As reported in our last issue, Stony Brook University is planning to implement a new academic calendar next fall that schedules classes on religious holidays that have traditionally been days off, an earlier spring break and, possibly, days off for studying before finals week.  As the debate over the changes to the calendar continues, students, faculty and religious leaders on campus have reacted.

Specific religious holidays that will be affected include Rosh Hashanah, Yom Kippur and the Easter holidays. Vice Provost Charles Robbins maintains that students can ask to be excused in regards to their faith. He said the calendar is not meant to discourage people’s beliefs, but to organize scheduling, promote equal respect for all students and increase learning efficiency.

“The goal of the committee is to present an academic calendar that is consistent from year to year, provides equal respect to all faiths in our diverse campus community and maximizes classroom instruction for students in an efficient and effective manner,” said Robbins in an email. “Students will not be penalized for observing religious holidays and there will be no exams or assignments due on those dates.”

According to President Mark Maloof of the Undergraduate Student Government, students will have off Monday and Tuesday of Labor Day week and the Wednesday, Thursday and Friday before Thanksgiving weekend. Spring break will be held earlier and traditional reading days, in which students will have no class so that they can study for finals, might be incorporated, in spite of early proposals under which they were eliminated.

“There seems to be a miscommunication by the administration whenever changes are made,” Maloof said.

Students, faculty and religious leaders are divided on the issue. Those against the new calendar said it discourages religion, and that student input was not considered when it was first proposed.

“I really feel they should have given students the opportunity to discuss it with them,” said Protestant Reverend Brenda D. Ford. “It allows people to have their voice be heard, and the student voice is apparently missing here.”

Sociology professor Norman Goodman, who practices Judaism, said the administration was wrong for not including student and faculty opinion when the proposal was first drawn up, and that people’s religious beliefs are more important than an organized calendar.

“One consensus that everyone shares is that the process [by which] it was done was atrocious,” said Goodman. “Students, as well as faculty and staff, will be hurt when administrators take unilateral action without consulting those groups [on] issues that affect them. Respect for faculty and students and staff should be more important than the goal of efficiency.”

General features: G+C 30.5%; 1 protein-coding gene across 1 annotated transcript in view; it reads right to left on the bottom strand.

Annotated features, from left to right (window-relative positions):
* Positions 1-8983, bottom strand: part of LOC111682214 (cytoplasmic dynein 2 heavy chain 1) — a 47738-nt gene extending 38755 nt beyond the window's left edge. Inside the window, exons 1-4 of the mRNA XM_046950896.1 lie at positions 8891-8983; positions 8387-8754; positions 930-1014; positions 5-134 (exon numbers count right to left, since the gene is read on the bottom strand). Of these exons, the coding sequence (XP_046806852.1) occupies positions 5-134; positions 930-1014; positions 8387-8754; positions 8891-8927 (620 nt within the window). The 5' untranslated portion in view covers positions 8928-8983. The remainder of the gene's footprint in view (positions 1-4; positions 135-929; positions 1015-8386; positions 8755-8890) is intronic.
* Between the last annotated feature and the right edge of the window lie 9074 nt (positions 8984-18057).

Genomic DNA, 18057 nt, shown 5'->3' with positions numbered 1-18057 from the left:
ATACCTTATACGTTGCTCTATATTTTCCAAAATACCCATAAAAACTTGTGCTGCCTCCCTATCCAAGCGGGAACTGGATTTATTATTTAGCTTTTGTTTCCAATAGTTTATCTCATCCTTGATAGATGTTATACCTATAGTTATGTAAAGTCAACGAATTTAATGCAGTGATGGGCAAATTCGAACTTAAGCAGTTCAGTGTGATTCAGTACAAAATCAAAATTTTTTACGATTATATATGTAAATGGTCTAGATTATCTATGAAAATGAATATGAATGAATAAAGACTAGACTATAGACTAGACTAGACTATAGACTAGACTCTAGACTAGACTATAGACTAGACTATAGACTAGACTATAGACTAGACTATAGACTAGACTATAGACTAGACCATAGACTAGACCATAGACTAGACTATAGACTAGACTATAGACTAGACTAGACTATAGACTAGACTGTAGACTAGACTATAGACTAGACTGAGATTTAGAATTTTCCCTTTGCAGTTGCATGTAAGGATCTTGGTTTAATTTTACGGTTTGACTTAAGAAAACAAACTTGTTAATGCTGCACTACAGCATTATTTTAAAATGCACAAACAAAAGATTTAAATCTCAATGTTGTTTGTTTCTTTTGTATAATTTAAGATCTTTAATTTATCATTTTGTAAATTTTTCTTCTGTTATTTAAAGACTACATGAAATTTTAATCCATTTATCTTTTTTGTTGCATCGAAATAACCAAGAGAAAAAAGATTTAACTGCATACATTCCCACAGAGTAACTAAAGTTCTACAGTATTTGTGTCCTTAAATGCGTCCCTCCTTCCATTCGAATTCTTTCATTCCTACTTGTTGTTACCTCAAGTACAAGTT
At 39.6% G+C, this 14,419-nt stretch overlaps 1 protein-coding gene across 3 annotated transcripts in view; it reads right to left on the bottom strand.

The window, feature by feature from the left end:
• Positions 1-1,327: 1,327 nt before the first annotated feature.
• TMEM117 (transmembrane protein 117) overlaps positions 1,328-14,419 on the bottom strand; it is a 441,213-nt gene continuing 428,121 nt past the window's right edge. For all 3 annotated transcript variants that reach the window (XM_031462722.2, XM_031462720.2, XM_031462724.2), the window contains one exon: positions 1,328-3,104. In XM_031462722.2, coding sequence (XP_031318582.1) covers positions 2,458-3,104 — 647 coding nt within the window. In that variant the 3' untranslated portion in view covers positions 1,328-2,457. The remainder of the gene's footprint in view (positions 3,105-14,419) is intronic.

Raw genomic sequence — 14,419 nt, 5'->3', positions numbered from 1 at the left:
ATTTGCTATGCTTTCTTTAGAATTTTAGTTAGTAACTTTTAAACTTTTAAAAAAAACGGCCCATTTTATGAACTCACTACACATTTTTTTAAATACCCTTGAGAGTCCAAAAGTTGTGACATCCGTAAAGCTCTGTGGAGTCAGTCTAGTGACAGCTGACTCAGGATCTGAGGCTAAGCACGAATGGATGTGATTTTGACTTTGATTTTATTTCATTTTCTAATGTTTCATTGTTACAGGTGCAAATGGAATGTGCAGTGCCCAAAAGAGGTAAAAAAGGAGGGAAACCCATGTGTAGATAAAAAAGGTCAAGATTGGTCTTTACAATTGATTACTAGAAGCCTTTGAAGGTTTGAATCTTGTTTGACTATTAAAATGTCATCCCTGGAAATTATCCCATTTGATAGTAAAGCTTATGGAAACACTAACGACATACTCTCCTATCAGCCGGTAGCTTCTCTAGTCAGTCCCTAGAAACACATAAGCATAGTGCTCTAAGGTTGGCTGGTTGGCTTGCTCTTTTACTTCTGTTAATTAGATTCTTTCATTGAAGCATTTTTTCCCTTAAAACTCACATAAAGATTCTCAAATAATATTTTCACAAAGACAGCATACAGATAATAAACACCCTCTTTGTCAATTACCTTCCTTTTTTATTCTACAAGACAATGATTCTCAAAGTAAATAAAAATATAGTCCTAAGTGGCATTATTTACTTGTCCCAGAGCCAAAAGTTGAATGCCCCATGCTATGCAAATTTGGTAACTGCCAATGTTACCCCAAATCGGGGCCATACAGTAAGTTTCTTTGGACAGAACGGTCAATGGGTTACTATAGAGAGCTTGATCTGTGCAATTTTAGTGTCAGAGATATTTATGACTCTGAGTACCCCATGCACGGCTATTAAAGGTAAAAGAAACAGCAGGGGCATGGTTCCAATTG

Journalism major Michelle Okma, an atheist, said that students’ beliefs are important and should be respected, even by those who do not agree with them.

“I think it’s harmful to enforce on someone who grew up with these beliefs,” she said. “You have to be respectful of what they believe even if you’re not personally connected to those beliefs.”

Those who support the changes do so on the grounds that they promote equality among all students and their religious beliefs. Although a retraction from earlier calendar amending proposals, many also believe that reading days are important and will be more efficient for students during finals week.

“I absolutely encourage religious holidays being dismissed because reading days are more beneficiary,” said Julienna Magrid, an English and American studies student and a Christian.

Some feel that students should respect the school’s decision because the school is secular and should not follow a religious calendar.

“I feel like in terms of being a state school, [it] makes sense not to have a religious calendar,” said music major Kyle Manley, a Catholic. “It is a problem, but at the same time, I’m not sure if that’s the school’s problem.

“It’s fair because it’s a public school,” said a Muslim student who asked to remain anonymous.

“Obviously, if [students or faculty] wanted to take the days off the school would accommodate their religious commitments.”

The original calendar committee was set to meet in 2015 and was expected to address previously unconsidered Muslim holidays. Chaplain Sanaa Nadim of the Interfaith Center said she was hurt that Muslim holidays were not considered earlier, but that she and the Interfaith Center would continue to work with the administration for the betterment of student life.

“For me, it was disappointing because my dream was, after 23 years of service, that the Muslim holidays would finally be observed on the calendar,” she said. “I believe the administration is well intended. I believe that we should have had, maybe, more conversation. More conversation and more consensuses [incorporating] people who are more involved in religious life on campus.”

The date when the calendar will be finalized is still unknown. In regards to the administration incorporating student input, Maloof said he believes both sides need to discuss how they feel in order to compromise.

“In general, I think there needs to be a chance for both groups to air their observations,” he said, “and then see how we can meet those from opposite ends.”